The digital should have made all of this more probable and more possible, not less.
Douglas Rushkoff is the author, most recently, of Life Inc: How the world became a corporation and how to take it back. He hosts The Media Squat on WFMU, and teaches media studies at The New School.
It’s clear that the percentage of computer-using kids who learn to program is lower today than it was in the 1970s, but given the ubiquity of computers that is hardly surprising. If the absolute number of kids learning to program is higher–and I’m sure that it is substantially so–then isn’t your concern rather attenuated?
I’ve gotta say I’m not to sure what your argument is here, Douglas. Perhaps it will unfold as you write more.
You seem to be channelling Seymour Papert or RMS with your lament over people not being able to programme, but I’ve always thought this was one of RMS’s weakest arguments for Free Software.
While it’s true that we must be aware of the hidden affordances within our provided technologies and their ability to subtly shape society, many would simply argue that the plethora of technological options available to us today makes your argument moot.
These days technology makes it possible for us all to be writers, publishers, graphic artists, musicians, record labels, film makers, film distributors, animators, 3D developers, roboticists, multi-media artists, architects etc., so surely what’s important is the capacity to express ourselves and share our messages with the world, which current technology eminently allows us to do (and the options are expanding all the time).
Will the capacity to programme really make that much of a difference? Aren’t current technologies democratising enough? (There is certainly plenty of writing about emerging technologies that claim so.)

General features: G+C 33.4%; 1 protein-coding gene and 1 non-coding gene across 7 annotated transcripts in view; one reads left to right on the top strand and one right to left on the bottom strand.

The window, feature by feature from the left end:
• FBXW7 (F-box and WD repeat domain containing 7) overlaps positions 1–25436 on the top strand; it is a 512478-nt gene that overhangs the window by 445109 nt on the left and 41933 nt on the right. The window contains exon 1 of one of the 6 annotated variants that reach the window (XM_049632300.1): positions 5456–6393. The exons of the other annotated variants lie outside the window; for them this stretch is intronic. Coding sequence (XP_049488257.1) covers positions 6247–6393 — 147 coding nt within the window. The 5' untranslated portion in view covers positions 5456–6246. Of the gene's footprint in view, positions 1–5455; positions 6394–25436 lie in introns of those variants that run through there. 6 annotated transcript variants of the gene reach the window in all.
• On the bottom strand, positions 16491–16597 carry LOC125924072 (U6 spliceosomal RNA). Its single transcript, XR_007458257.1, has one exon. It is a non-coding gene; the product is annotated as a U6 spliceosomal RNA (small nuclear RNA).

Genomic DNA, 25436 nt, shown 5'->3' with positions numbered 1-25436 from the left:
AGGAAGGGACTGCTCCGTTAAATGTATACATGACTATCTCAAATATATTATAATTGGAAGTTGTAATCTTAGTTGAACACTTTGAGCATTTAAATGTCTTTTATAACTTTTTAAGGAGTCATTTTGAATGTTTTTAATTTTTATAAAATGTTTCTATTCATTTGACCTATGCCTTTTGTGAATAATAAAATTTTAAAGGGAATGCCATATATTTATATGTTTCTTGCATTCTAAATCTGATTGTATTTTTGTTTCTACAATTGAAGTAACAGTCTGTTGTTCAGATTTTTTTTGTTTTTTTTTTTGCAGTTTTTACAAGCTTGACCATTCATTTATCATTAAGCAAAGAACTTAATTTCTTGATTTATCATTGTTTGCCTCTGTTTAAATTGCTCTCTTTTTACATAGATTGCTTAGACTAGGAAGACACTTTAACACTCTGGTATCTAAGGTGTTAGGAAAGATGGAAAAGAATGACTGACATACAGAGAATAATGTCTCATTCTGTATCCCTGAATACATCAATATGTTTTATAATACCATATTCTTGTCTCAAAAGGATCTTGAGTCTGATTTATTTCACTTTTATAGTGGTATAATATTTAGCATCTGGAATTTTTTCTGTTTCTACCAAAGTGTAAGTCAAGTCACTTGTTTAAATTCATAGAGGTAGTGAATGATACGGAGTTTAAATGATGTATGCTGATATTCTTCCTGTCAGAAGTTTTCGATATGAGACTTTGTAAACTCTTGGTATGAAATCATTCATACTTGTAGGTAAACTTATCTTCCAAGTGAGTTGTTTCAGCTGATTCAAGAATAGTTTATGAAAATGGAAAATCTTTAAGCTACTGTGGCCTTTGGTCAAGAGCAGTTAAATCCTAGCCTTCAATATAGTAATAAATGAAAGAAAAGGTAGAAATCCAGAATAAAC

I ask because I genuinely want to know, and suspect it’s an argument you will have to deal with.
Agreed, but slow up a bit.
Doug writes, “a majority of people remain one dimensional leap of awareness and capability behind those who manage to monopolize access.” The facts are, this is life, the way things are. Certainly, it is the way the market has been; working as it has to guide taxpayer stimulus dollars back into the arms of “those who manage to monopolize access.” Doug is merely saying it does not have to be this way over and over again.
I might add, Douglas is correct about those off shore programmers busy propping up our “economy.” Interesting, what another offshore demographic is doing in places like India and Iran. I suggest wafer thin multipods with twitter and a lens can only do so much.
An end to the unimproved artifice of totalised tribal warfare!
“The old agonal warfare was between brothers; conducted according to rules; limited in objectives, and limited in time, in a necessary alternation of peace and war; the brothers need each other in order to fight again another day. The new warfare is total: it seeks an end to war, an end to brotherhood.
The quarrel is over the paternal inheritance. Fraternities are moieties, or segments, into which the body of the world is divided; giving to each a property, a lot (Moira); a system of provinces marked off by boundaries, i.e., fenced by taboo. The myths represent totemism as what remains of a diminished totality, or what results from a separating out from each other of what was previously united. Here is the origin of the division of labor —something that Freud did not know. The division of labor is established by distributing the parts among the clans as their totems. “‘The plan, or order, which was carried out when all the people camped together, was that of a wide circle. This tribal circle was called Hu-dhu-ga, and typified the cosmos. . . . The circle was divided into two great divisions or halves’ (the exogamous phratries). ‘The one called In-shta-sun-da represented the Heavens; and the other, the Hun-ga-she-nu, denoted the Earth…. Each of the two great divisions was subdivided into clans, and each of the ten clans had its particular symbol’ (totem) ‘representing a cosmic force, one of the various forms of life on the Earth.'”